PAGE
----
Beyond the theoretical work in El Croquis, his texts have been published in many professional publications such as Quaderns, A+U, Arch+, Log, Volume and Harvard Design Magazine, and in books including The Endless City and Living in the Endless City (ed. Richard Burdett and Deyan Sudjic, published by Phaidon, 2008 and 2011). Many of his writings constitute FOA’s published texts.
Zaera-Polo has also had an extensive involvement in education at an international level since 1993. In June 2012 he became the dean of the School of Architecture at Princeton University . In 2009, he was awarded the Norman R. Foster Visiting Professorship at the Yale University School of Architecture. In 2008 he was Visiting Professor at Princeton University School of Architecture, and hosted the Berlage Chair at the Technical University in Delft, the Netherlands. He was Dean of the Berlage Institute in Rotterdam from 2002–2005, resetting the institution’s academic compass through pedagogy and public events towards the creation of new instruments of architecture and urban design conceived through practice in globalised conditions. He has been a Visiting Critic at Columbia GSAPP, Princeton SOA, UCLA School of the Arts and Architecture, and he led a Diploma Unit for eight years at the Architectural Association in London. He has now become a visiting professor at Ravensbourne London.
He has also been an advisor to several urban design and development committees, such as the Municipal Quality Commission for Architecture of the City of Barcelona. He is also a member of The Urban Age, the worldwide, multidisciplinary investigation into the future of cities via a sequence of international conferences, staged from 2005-10 by the think tank of the same name, which is based at the London School of Economics.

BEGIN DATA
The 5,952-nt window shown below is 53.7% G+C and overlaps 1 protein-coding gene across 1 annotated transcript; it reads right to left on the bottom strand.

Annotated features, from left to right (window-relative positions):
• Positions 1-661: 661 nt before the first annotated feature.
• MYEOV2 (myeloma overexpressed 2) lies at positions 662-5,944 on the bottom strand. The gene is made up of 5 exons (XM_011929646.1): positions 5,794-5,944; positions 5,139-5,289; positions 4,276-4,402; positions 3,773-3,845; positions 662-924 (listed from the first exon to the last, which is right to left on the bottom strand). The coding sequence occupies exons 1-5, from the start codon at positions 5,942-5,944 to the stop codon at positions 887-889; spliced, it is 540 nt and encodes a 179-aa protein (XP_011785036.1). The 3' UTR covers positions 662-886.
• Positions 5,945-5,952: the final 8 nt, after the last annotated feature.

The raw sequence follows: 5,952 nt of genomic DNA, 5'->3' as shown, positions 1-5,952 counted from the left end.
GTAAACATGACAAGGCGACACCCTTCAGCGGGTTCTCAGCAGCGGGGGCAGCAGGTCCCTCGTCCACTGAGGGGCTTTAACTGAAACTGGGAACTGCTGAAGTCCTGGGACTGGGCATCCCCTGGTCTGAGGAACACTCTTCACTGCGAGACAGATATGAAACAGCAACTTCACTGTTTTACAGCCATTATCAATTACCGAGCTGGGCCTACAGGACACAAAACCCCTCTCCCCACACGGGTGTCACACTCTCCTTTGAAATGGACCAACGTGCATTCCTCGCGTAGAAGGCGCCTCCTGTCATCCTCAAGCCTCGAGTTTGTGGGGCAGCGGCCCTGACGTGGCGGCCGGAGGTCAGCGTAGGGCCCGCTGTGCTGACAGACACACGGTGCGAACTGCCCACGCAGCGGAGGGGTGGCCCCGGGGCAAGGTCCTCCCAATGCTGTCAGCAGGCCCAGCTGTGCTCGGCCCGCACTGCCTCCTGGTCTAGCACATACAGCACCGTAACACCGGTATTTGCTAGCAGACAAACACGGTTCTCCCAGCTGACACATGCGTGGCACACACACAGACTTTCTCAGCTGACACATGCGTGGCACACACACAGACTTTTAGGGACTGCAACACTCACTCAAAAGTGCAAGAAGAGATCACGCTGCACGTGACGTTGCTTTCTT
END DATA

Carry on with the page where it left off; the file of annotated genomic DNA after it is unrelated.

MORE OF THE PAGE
- Enric Miralles Prize for Architecture (2003)
- Kanagawa Prize for Architecture in Japan (2003)
- RIBA International Award (2004)
- Lion Award for Topography at the 9th Venice Architecture Biennale (2004)
- Charles Jencks Award for Architecture (2005)
- RIBA International Award (2005)
- RIBA International Award (2006)
- RIBA European Award (2008)
- European Business Award for the Environment (2008)
- Urban Land Institute Award for Excellence (2008)
- RIBA Award (2009)
- Civic Trust Award (2010)
- International Council of Shopping Centres Award (2010)
- International Architecture Award (2010)
- Foreign Office Architects, 2G # 16: A monograph on the designers of the Yokohama Port Terminal and other interesting projects, (English/Spanish) Gustavo Gili, Barcelona, Spain, 2001
- The Yokohama Project, Actar, Barcelona, Spain, 2002
- The Yokohama Project, a monograph, Actar, Barcelona, Spain, 2002
- Phylogenesis: foa’s ark, Actar, Barcelona, Spain, 2003
- Foreign Office Architects, Complexity and consistency, A monograph, El Croquis, # 115/116, Madrid, Spain, 2003
- FOA’s ark evolving container for the proliferating singularities, Korean Architecture and Culture Magazine, December 2004
- Interview with Peter Macapia, Log, #3, Fall 2004
- ‘A Scientific Autobiography, 1982-2004: Madrid, Harvard, OMA, the AA, Yokohama, the Globe’, in The New Architectural Pragmatism, (ed. William S. Saunders), Minneapolis: University of Minnesota Press, 2007
- ‘30 St Mary’s Axe: Form isn’t Facile’, Log, #4, Winter 2005
- ‘The Hokusai Wave’, Volume, #3, September 2005
- ‘High-rise Phylum 2007’, Harvard Design Magazine, Spring 2007
- The Endless City (eds.Richard Burdett and Deyan Sudjic), Phaidon, 2007 
- 'The Politics of the Envelope', Log #13|14, Fall 2008
- 'The Politics of the Envelope', Volume #17, Fall 2008